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    Quote Originally Posted by CosMonster View Post
    Any other suggestions on how to handle "the conversation" would be appreciated. I do want to explain to her exactly what I feel is going wrong and what I think should be done, if only for my own peace of mind but hopefully to help prevent a tragedy. The situation is a very dangerous one and I worry what will happen if she no longer has a pro coming out to help her. There aren't many willing to travel to her barn as it is remote (but I am as well and it is right near me), so she doesn't have many options with her current outlook.
    To get around the guilt part of it I would be sure to emphasize that euthanasia would be in the horse's best interests and would not constitute a selfish act or a failure on her part. Emphasize that she did the best she could by him with the resources she had. Even if she is a few crayons short of a box, she probably knows in her heart of hearts that things can't go on like this. But she loves him, so she needs to know that sometimes love means letting him go with honor. The head kick should be a big wakeup call. Next time it could be worse and if he incapacitates her, who will be around to care for a difficult, lame horse in her stead? She needs to know that it's not a matter of *if* something happens, but *when*.

    Also point out the costs involved in keeping a 4-year-old lame but otherwise healthy horse for the next twenty or so years of his life. Easily more than $50,000 over the course of his life. It would be one thing if she had unlimited resources, or if he was a sweetie and a loving, steadfast rock for her in her difficult time. Then the money would be well spent. But he's nothing but stress and worry. He's like an abusive boyfriend--always taking, never giving back. Does she really want to continue this difficult relationship for the next twenty years? Or would it honor him more to let him go and, when she's ready, find another equine partner more suitable and more able to meet her goals and her need for a companion.

    Bless you for trying to do the right thing by her. The world needs more sane and responsible trainers like you.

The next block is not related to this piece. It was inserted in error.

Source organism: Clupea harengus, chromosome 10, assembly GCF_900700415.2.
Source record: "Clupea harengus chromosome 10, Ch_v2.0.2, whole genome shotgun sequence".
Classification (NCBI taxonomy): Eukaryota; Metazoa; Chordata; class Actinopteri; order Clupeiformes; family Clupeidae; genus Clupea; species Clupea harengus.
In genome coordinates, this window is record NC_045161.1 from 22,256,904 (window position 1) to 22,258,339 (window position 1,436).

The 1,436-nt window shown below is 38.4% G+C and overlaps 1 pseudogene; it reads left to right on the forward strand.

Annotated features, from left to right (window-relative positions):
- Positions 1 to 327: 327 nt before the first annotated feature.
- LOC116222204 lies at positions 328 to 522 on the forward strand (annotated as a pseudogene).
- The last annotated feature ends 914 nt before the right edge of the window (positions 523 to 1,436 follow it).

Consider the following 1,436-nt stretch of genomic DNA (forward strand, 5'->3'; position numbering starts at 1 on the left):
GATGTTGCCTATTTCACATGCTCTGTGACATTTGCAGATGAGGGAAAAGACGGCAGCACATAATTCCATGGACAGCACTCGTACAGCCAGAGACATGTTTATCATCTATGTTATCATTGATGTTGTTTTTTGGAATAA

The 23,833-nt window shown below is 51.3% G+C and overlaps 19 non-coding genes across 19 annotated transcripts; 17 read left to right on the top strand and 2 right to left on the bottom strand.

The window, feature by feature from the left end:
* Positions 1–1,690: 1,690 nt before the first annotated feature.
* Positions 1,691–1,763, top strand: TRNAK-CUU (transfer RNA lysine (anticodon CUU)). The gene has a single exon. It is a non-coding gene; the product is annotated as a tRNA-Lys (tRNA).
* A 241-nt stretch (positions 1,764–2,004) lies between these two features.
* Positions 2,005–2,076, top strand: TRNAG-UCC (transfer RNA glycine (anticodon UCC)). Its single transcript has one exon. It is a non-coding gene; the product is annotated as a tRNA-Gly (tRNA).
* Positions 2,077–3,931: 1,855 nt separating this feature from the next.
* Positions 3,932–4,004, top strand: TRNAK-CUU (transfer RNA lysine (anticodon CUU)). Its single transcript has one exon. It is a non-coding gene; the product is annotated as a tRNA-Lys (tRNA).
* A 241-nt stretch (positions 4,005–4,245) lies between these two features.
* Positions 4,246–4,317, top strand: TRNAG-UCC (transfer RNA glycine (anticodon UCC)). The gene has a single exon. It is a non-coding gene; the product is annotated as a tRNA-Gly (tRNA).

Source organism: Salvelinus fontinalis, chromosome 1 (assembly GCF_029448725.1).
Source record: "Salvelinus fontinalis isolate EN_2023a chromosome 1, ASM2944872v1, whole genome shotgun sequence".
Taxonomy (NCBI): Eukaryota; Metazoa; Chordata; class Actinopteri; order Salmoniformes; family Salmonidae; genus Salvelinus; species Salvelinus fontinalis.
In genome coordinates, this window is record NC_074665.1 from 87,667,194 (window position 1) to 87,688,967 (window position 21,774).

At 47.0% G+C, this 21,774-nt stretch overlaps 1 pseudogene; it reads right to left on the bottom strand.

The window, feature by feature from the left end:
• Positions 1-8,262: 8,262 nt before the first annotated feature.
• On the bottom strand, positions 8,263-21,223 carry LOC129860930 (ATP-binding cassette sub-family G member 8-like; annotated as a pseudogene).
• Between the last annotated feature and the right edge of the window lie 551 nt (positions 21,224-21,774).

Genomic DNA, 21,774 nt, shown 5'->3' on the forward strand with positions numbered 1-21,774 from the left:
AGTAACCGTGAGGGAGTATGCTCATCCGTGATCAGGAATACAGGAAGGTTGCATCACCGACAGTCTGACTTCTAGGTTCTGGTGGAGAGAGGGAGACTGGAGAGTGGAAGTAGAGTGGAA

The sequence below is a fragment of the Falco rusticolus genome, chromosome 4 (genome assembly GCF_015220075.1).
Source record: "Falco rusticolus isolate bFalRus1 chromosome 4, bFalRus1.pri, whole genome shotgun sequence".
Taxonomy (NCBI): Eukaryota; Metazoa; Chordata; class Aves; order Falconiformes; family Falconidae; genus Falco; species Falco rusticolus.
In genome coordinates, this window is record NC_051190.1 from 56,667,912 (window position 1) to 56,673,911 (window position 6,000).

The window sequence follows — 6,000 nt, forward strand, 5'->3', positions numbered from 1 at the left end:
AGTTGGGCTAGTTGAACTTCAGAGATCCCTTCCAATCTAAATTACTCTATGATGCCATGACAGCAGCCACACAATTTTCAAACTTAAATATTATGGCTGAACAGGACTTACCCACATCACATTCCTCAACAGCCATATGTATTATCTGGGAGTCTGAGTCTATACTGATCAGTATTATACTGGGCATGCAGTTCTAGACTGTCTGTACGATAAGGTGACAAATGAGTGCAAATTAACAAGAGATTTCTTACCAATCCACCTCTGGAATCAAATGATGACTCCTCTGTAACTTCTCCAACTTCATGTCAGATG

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  18. #18
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    Mar. 28, 2006
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    The fact that she is in a co-op barn means you can't win here.
    I once had a boarder whose horse was totally walking all over her, dragging her up and down the aisle when she would try to bridle him, striking out at her when he did not want to be led.

    I was working off the farm then and had to tell her to find a barn with a pro who was around all the time. She did and the horse and she turned out fine in the end.

    You can't fix this, walk away if she won't take your advice, you are not a bad person for doing so.
    "When you think you don't need a coach ...then you're in trouble" Don Imus 2012


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  19. #19
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    Mar. 30, 2007
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    Lay the facts of the situation out, that if she continues with the horse she will get hurt again, seriously injured or killed by the animal.

    Recommend euthanasia for the horse to the owner and end your involvment with the situation as you know it will not have a good outcome.


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  20. #20
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    This is a tough situation for everyone involved, esp. you! If there's one thing I've learned this year, it's that you can't help people who don't want the help. No matter how clear the situation seems from the outside. Oh, and people really hate change, even if it is the best for them.

    Writing sounds like a great idea. I think I'd mention that you genuinely like her, and the horse, and that you understand she is doing the best she can (with what she knows/affords/etc).I'd also mention that the horse's behavior/lameness was not (all) her fault (genetics, injuries, etc all play a role).

    Good luck.